Encyclopaedia Index


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 | combustion  |    1  |   Combustion fundamentals                 |

 | lecture     |  ---- |           by                              |

 |    1        |   20  |       D.B.Spalding                        |

 |_____________|_______|___________________________________________|

 |                                                                 |

 |    Contents:                                                    |

 |                                                                 |

 |    1. Chemical-species sources and sinks; general ideas         |

 |                                                                 |

 |    2. The simple chemically-reacting system (SCRS)              |

 |       Definition                                                |

 |       Implications                                              |

 |       Temperature                                               |

 |       Density                                                   |

 |       Reaction rate                                             |

 |       Turbulence                                                |

 |                                                                 |

 |    3. Concluding remarks                                        |

 |_________________________________________________________________|

__________________________________________________________________ | combustion | 2 | 1.Chemical-species sources and sinks; | | lecture | ---- | general ideas,1: | | 1 | 20 | Types of chemical reactions | |_____________|_______|___________________________________________| | | | Chemical reactions are usually either:- | | | | * mono-molecular, in which molecules of one species break up,| | forming two or more other species, eg: | | | | H2 -> H + H ; H2O -> H + OH ; CO2 -> CO + O | | | | * bi-molecular, in which two molecules combine to form one | | or more other species, eg: | | | | H + H -> H2 ; H + O2 -> OH + O ; O + H -> OH | | | | * (rarely) tri-molecular, in which three molecules react. | |_________________________________________________________________|

__________________________________________________________________ | combustion | 3 | 1.Chemical-species sources and sinks; | | lecture | ---- | general ideas,2: | | 1 | 20 | Energy of reaction | |_____________|_______|___________________________________________| | | | * All chemicals reaction involve the release or absorption of| | proportionate amounts of energy. | | | | * Reactions releasing energy are called "exothermic"; those | | absorbing it are called "endothermic". | | | | * The amounts of energy involved are deducible from the | | thermodynamic properties of the reactants; they are thus | | independent of the rates at which the reactions proceed. | | | | * Thermodynamics is a well-developed subject. Quantitative | | knowledge of energy releases exists for all reactions of | | interest to combustion specialists. | |_________________________________________________________________|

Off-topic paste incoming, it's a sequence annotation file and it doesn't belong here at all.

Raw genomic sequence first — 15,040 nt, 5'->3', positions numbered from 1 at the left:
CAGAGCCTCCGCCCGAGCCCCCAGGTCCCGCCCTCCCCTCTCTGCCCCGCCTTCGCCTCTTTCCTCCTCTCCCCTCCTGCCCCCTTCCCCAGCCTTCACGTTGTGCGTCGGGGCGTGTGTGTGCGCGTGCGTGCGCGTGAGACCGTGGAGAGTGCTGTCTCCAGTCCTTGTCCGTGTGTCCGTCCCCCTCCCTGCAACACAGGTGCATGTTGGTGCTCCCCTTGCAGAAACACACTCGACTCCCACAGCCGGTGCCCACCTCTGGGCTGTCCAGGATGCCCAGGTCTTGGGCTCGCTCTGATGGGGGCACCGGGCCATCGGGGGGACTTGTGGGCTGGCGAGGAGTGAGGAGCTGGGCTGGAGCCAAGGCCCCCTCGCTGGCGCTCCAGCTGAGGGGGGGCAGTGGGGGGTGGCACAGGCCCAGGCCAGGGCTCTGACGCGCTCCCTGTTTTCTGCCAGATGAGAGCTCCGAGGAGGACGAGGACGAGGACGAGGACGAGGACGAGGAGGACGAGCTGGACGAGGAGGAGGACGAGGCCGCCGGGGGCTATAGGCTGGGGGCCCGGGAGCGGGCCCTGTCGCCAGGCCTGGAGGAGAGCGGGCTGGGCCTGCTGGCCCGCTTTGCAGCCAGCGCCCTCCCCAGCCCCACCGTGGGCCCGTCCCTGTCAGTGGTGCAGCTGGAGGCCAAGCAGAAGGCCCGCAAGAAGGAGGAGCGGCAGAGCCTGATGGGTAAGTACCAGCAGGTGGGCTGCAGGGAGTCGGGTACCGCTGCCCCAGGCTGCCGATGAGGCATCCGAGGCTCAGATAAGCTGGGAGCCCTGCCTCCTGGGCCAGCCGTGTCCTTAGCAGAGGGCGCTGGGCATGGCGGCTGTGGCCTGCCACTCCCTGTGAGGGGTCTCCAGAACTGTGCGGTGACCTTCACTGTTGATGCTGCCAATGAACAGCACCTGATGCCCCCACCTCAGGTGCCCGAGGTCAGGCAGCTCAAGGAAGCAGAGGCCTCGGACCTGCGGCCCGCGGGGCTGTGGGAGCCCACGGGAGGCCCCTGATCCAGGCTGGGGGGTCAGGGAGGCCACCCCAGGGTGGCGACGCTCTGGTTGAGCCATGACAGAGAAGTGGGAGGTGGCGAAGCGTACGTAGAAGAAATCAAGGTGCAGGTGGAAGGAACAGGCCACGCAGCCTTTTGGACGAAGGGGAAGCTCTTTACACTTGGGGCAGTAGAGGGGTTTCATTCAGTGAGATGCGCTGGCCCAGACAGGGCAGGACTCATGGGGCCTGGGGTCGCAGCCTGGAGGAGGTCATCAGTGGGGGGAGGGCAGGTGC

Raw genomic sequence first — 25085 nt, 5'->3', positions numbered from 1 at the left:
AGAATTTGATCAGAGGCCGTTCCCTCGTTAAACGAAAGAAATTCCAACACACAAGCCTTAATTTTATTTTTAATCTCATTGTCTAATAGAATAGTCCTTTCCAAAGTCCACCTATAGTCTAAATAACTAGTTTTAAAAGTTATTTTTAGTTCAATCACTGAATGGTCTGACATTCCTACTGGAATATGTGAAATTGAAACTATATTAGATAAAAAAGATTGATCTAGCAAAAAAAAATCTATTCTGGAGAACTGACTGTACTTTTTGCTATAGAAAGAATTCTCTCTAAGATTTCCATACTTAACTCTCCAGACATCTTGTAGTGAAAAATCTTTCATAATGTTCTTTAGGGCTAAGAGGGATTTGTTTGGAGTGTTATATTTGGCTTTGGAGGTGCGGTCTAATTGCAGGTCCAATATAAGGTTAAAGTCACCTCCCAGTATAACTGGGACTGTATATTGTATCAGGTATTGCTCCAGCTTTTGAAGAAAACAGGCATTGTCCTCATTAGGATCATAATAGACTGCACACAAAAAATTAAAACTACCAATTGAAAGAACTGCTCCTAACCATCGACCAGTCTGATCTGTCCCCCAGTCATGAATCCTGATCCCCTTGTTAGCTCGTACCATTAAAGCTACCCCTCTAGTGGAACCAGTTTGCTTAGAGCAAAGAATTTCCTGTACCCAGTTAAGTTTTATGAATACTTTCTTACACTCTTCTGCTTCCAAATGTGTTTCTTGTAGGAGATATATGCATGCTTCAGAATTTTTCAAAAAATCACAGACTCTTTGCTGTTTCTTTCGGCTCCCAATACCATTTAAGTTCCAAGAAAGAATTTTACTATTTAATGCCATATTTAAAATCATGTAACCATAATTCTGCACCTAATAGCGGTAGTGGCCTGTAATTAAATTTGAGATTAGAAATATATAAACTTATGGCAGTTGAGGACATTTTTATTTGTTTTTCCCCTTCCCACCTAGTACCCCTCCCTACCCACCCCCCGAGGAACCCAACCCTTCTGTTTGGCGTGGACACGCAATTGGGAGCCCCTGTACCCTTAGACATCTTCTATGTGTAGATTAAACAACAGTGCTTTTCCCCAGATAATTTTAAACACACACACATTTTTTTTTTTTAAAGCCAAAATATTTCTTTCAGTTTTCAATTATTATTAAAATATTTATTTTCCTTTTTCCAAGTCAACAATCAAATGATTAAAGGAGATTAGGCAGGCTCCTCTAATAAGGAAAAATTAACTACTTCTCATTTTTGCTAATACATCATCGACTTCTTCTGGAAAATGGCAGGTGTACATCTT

__________________________________________________________________ | combustion | 4 | 1.Chemical-species sources and sinks; | | lecture | ---- | general ideas,3: | | 1 | 20 | Reversibility and equilibrium | |_____________|_______|___________________________________________| | | | | | * All chemical reactions are reversible, ie they can proceed | | in either direction. Thus: | | | | H2 -> H + H and H + H -> H2 both proceed together | | | | * "Equilibrium" is the state in which the rates of both | | "forward" and "backward" reactions are equal. | | | | * This occurs when [H2]/[H]**2 has a specific value, called | | the "equilibrium constant", dependent on temperature. | | | | Here [H2] stands for kg.moles of H2 per m**3; etc... | |_________________________________________________________________|

__________________________________________________________________ | combustion | 5 | 1.Chemical-species sources and sinks; | | lecture | ---- | general ideas,4: | | 1 | 20 | The rate of a chemical reaction | |_____________|_______|___________________________________________| | | | * The rate of a chemical reaction, measured (say) in km.moles| | of reactant consumed per unit volume and time, varies with | | concentration, temperature and pressure. | | | | * Typically, R1 + R2 -> R3 + R4 proceeds at a rate given by | | the "Arrhenius" expression: | | | | dR1/dt = - const1*[R1]*[R2]*exp(-const2/T) | | + const3*[R3]*[R4]*exp(-const4/T) | | | | where const1, const2, const3 and const4 are specific to | | the reactants in question, and T is the absolute | | temperature. | |_________________________________________________________________|